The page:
We are pleased to share the 30th issue of the Global Education Cluster newsletter. Our newsletter is issued every month and is primarily produced by and for Education Cluster members and partners at global and country level. It provides an update on country clusters, RRT deployments, global events and the latest resources related to education in emergencies. Please share this newsletter with colleagues, partners, country-level Education cluster members and other colleagues who might find the information and contacts useful.
GLOBAL EDUCATION CLUSTER
Welcome message by Maria Agnese Giordano and Tyler Arnot, new Global Education Cluster coordinators:
Dear Education Cluster colleagues around the world,
It is with much optimism and gratefulness that we thank you for your welcoming us into the global Education Cluster team. We are thankful to step into a collective built on the leadership of our predecessors, James Sparkes and Ellen Van Kalmthout, and excited to work with you all in advancing the work of the Global Education Cluster (GEC).
As we start our tenures as Global Coordinators, we wanted to take the chance to provide a glimpse of where we see the Cluster headed in the next year and beyond. We will prioritize those areas that will have the most positive impact for our field-level Education Clusters
while further strengthening our relationships with partners globally. Among these priorities, three themes have emerged:
The GEC has recognized that a more robust planning approach is needed for partners and coordination teams in the field; something that is more comprehensive than what is provided for in the relatively short format of Humanitarian Response Plans. The development of Cluster strategies will be one important step along the way towards filling this gap. The GEC will work towards this goal through capacity building efforts such as the Core Skills Training, direct deployments from our Rapid Response Team and remote support from the Education Cluster Unit.
In recognition that the Cluster is only as strong as its partners, a major emphasis will be working to identify where strengths can be drawn upon from within our collective. We will also work to find the technical expertise we need from outside current Cluster partners to establish relationships that most benefit our teams in the field.
Knowledge Management and Communications
: Through the leadership of our Communications Specialist, Lisa Sabot-Schmid, and our newly returned Knowledge Management Advisor, Lauren Burns, the GEC is eager to press forward in establishing robust knowledge management (KM) systems built to capture the work being done by Cluster teams in the field. Through the development and refinement of structures at the global level, these tools and our improved communications will help to distil this great work into guidance, tools and advocacy to benefit even more Clusters and Cluster partners around the world.
Please be in touch when the GEC can be of support. We are eager to hear from you.
With best wishes,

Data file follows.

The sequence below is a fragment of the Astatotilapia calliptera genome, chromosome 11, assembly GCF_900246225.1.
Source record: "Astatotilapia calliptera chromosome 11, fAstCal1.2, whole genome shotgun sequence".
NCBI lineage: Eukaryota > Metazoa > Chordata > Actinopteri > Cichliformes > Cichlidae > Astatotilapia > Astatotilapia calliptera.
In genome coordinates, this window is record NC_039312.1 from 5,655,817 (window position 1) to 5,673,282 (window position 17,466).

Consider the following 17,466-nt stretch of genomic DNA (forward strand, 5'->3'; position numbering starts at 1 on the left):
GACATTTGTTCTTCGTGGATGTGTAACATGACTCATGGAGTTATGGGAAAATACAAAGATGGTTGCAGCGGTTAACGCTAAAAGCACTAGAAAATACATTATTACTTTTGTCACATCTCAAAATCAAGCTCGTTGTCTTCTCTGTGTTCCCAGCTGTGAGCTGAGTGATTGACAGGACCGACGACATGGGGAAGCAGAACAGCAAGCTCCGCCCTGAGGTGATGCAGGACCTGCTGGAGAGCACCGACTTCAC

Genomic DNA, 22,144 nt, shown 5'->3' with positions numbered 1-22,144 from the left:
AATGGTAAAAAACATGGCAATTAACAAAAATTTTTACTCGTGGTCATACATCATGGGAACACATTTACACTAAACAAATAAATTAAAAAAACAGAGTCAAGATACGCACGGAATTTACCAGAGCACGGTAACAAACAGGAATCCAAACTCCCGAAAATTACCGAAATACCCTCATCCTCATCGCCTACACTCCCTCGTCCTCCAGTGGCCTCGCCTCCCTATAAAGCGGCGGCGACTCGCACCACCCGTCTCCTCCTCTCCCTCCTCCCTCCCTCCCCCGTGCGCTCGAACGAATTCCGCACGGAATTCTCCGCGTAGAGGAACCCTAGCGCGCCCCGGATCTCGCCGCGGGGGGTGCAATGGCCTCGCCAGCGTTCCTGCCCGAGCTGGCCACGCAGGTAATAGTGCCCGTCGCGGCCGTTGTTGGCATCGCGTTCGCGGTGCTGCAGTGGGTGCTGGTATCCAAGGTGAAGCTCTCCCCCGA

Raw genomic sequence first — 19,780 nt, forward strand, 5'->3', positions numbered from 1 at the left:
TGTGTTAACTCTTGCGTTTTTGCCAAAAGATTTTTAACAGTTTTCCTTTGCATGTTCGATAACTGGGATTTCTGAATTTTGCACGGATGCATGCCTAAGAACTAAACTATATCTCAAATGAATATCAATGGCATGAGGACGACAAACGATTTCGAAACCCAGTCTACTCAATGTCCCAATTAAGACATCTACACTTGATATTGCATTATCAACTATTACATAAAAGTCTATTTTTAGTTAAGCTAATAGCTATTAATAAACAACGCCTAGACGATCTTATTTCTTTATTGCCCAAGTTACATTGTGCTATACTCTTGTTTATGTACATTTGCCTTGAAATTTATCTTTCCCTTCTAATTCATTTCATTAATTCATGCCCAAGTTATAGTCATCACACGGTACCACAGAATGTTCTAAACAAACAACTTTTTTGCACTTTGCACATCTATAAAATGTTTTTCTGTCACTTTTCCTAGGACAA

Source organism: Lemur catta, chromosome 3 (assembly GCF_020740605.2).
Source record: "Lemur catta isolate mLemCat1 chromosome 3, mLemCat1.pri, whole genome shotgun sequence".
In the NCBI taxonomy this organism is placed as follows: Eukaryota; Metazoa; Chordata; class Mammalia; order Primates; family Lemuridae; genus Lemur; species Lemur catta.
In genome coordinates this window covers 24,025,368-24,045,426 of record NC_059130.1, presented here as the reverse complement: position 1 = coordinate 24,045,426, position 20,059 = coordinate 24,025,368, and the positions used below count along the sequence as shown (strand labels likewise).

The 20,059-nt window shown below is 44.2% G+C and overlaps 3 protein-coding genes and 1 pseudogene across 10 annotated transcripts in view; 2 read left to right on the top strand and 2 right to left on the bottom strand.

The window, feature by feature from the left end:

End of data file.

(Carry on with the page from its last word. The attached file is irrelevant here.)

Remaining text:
Maria-Agnese and Tyler
PS: Maria Agnese can be reached at firstname.lastname@example.org
and Tyler at email@example.com
NEW! Education Cluster Toolkit:
The Global Education Cluster has recently launched the Education Cluster Toolkit (hereafter “the Toolkit”). The Toolkit provides key templates, tools and guidance for Education Cluster coordination staff in the field. The tools and documents in the Toolkit are adaptable, but they represent a way to standardize the work of the Education Cluster and solve common issues.
The Toolkit is a living set of resources:
- managed by the Global Education Cluster (GEC) team (Education Cluster Unit and Rapid Response Team members);
- regularly updated in line with best practices and newly developed tools.
- The GEC depends on country coordination teams’ feedback to further develop and improve the Toolkit. Feedback and need for new tools/templates should be provided through the Helpdesk.
- As the next step, the Toolkit will be translated into French and Arabic.
The Toolkit includes:
- Templates for contact list, Education Cluster Monitoring Tool (ECMT), minutes, handovers, etc.
- Terms of Reference for national and subnational Education Clusters, Cluster Coordinators (CCs), Information Management Officers (IMOs), and Strategic Advisory Group (SAG)
- Technical guidance on advocacy, working with governments, etc.
- Core coordination guidance such as the Cluster Coordination Reference Module (CCRM), Humanitarian Programme Cycle (HPC), etc.
- Vetted examples of response plans, cluster strategies, etc.
The Toolkit tools, guidance and resources are focused specifically on cluster work and coordination issues, rather than more general education in emergencies documents.
The Toolkit is available online on Dropbox
. Many of the tools and documents are self-explanatory. However, if you need explanation or support, please contact the Education Cluster on Skype (help.edcluster).
For more information on the Toolkit, visit our webpage
ICRC event "Education in Situations of Armed Violence; Responsibilities and Humanitarian Priorities":
On 30 June, the International Committee of the Red Cross (ICRC) held an event on “Education in Situations of Armed Violence: Responsibilities & Humanitarian Priorities” in Geneva. The Global Education Cluster was invited to present on a panel that considered the architecture of education in emergency response to the disruption of education.